Mr David Airey, REIA’s President has criticized comments by GMO’s chief strategist Jeremy Grantham – that Australia is in the midst of an unmistakable housing bubble. According to David Airey Australia experiencing normal property growth for house prices.
“If Australia was in the midst of a so-called housing bubble, then we have been there for some time. REIA’s data highlights that historically, median prices, compared to income, have been relatively stable for the past ten years, taking into account normal fluctuations,” said Mr Airey.
Over the period Dec 1996 – Dec 2009, median house prices increased from around $160k to around $500k; a trebling in thirteen years steadily.
Within this period there were four phases:
- Dec 1996 – Sep 2000, median house prices in Australia showed a moderate average growth of 2.1% per quarter.
- Dec 2000 – Dec 2003, house prices appreciated at a greater rate of 3.9% per quarter on average.
- March 2004 – Dec 2008, house price growth moderated to an average growth of 0.8% per quarter.
- During 2009, growth of median house prices again accelerated to 2.9 % per quarter.
Mr Ric Battellino, Deputy Governor of the RBA, addressed this very issue in a paper he presented couple a days ago, saying, “People feel that house prices in Australia are quite high, and that’s quite often because the ratio of house prices to income that are published for Australia tend to focus mainly on prices in the cities, and they are quite elevated.
But, if you look across the whole country, the ratio of house prices to income is not that different from most other countries.”
It is important to note that the price/income ratio doesn’t entirely explain the state of houses prices. Demand fundamentals, such as interest rates and stock returns also need to be considered. As well as these fundamentals, we need to look at structural factors, such as: population growth and the current undersupply of housing – please see the table below:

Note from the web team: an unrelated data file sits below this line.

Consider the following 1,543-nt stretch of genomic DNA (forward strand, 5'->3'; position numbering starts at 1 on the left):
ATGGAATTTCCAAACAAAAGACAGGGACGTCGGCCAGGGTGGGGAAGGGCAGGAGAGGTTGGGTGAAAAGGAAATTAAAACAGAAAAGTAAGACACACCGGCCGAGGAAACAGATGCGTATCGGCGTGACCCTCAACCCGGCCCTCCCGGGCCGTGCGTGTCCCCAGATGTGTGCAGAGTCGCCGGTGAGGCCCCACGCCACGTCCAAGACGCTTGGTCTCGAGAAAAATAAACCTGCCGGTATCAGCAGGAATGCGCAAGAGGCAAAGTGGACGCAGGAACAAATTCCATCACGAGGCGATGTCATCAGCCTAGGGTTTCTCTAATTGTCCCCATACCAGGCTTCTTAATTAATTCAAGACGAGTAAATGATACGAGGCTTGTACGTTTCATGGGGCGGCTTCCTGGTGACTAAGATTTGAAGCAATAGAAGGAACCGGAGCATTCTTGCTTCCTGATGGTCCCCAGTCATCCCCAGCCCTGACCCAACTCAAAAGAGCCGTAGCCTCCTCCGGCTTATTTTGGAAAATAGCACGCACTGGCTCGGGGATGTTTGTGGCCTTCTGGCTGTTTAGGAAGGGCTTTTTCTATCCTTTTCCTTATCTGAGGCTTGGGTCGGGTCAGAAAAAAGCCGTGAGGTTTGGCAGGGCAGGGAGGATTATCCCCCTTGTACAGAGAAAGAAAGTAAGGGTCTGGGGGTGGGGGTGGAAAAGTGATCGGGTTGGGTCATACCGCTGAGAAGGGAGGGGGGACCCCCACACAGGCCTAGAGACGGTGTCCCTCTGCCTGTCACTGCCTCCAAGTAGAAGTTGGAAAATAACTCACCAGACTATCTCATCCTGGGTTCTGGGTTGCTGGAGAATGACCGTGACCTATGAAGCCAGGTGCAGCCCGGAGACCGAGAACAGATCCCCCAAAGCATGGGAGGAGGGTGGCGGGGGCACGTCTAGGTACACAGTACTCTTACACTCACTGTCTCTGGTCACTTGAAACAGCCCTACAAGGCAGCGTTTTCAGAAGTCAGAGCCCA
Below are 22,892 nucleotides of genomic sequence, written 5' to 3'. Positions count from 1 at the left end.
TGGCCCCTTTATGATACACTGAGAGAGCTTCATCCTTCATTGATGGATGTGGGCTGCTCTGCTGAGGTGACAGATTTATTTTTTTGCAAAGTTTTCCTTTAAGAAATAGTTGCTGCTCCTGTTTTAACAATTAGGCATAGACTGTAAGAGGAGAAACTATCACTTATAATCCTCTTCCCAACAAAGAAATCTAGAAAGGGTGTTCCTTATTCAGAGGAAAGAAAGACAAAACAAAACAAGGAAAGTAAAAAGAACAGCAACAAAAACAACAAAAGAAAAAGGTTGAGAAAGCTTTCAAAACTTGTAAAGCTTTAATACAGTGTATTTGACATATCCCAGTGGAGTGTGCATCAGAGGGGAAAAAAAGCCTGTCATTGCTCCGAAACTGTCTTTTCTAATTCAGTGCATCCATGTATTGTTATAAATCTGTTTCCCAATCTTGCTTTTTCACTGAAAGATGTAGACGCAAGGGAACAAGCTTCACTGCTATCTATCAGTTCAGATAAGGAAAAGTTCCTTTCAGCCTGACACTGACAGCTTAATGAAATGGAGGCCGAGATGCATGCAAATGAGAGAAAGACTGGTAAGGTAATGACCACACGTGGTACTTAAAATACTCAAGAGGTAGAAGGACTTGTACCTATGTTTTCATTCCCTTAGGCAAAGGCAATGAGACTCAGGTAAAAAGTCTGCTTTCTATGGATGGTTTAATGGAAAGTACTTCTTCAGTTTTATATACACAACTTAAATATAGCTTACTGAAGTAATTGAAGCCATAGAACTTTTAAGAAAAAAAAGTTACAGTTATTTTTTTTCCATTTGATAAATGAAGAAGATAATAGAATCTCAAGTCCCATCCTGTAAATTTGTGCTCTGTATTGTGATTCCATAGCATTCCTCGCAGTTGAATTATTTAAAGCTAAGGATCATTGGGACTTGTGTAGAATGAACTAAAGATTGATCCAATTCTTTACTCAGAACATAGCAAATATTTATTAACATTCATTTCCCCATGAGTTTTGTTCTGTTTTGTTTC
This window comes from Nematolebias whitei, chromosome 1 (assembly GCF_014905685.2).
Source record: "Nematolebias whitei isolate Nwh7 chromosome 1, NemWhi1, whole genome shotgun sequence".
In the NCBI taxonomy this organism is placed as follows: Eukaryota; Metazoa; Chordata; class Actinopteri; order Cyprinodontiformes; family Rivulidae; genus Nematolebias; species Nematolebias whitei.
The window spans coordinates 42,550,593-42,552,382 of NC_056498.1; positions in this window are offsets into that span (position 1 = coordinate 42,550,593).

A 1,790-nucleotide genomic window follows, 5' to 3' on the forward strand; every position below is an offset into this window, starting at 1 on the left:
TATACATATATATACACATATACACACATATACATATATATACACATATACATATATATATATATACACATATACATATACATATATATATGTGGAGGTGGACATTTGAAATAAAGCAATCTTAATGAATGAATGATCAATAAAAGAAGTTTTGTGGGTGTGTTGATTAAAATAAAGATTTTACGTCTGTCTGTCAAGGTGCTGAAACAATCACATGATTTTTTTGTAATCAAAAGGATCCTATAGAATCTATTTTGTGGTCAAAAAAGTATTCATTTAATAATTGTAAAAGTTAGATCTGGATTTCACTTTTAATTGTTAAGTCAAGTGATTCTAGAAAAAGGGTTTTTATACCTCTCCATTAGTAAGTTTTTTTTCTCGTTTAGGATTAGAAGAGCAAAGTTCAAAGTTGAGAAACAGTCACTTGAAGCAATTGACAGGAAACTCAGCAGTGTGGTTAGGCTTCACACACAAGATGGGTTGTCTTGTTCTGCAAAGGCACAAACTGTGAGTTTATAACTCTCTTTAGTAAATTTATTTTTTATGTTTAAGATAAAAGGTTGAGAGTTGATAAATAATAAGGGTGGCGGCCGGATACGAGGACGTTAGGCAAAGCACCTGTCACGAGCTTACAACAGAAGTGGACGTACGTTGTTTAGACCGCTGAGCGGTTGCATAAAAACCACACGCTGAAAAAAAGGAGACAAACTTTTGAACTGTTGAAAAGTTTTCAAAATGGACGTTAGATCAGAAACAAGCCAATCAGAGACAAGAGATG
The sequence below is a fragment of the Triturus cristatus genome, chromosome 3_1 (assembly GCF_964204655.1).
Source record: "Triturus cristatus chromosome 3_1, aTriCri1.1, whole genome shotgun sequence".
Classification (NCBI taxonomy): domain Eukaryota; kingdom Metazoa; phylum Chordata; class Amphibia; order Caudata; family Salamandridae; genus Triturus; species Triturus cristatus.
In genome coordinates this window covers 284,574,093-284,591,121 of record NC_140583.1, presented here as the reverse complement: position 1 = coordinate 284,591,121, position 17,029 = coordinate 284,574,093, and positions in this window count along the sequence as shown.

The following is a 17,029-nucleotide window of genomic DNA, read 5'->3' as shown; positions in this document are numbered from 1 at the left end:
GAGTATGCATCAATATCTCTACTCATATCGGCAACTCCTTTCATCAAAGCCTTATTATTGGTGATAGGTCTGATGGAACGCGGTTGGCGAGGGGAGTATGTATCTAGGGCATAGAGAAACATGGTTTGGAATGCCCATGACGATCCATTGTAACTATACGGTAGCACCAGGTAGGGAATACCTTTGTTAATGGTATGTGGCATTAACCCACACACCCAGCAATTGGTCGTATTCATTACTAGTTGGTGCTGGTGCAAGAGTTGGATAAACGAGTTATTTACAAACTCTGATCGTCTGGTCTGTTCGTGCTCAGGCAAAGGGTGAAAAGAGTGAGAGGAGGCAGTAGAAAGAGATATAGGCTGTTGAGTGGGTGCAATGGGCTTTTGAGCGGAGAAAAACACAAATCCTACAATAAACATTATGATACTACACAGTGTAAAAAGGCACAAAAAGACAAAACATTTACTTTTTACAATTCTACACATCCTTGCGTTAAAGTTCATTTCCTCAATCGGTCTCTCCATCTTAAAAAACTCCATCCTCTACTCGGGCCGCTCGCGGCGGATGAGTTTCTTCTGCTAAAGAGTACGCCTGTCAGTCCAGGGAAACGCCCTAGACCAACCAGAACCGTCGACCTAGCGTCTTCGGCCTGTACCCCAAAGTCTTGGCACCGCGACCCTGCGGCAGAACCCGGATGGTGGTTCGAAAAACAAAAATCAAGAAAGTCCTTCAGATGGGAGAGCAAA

|Period||House Prices Quarterly Average
Growth Rate %
|Monthly Aver. Mortgage Rate %||Median Family Income Quart. Average Growth Rate %||Average Annual Stock Returns %|
|Dec 96 – Sept 00||2.1||7.0||0.9||9.8|
|Sept 00 – Dec 03||3.9||6.8||1.3||0.1|
|Dec 03 – Dec 08||0.8||7.8||1.1||11.4|
|Dec 03 – Dec 09||2.9||6.1||1.5||-13.6|
It is evident from the table, that the rate of growth of house prices is related to the level of mortgage rates, changes in family income and relative returns from the stock market.
When mortgage costs are relatively low, income growth is high and returns from shares are low – we have higher house price growth (Sept 2000 to Dec 2003 and Dec 2008 to Dec 2009) and vice versa.
“What is evident from the data recorded by REIA is that we are not seeing a bubble developing which will implode, but rather, the cyclical changes of the Australian housing market,” concluded Mr Airey.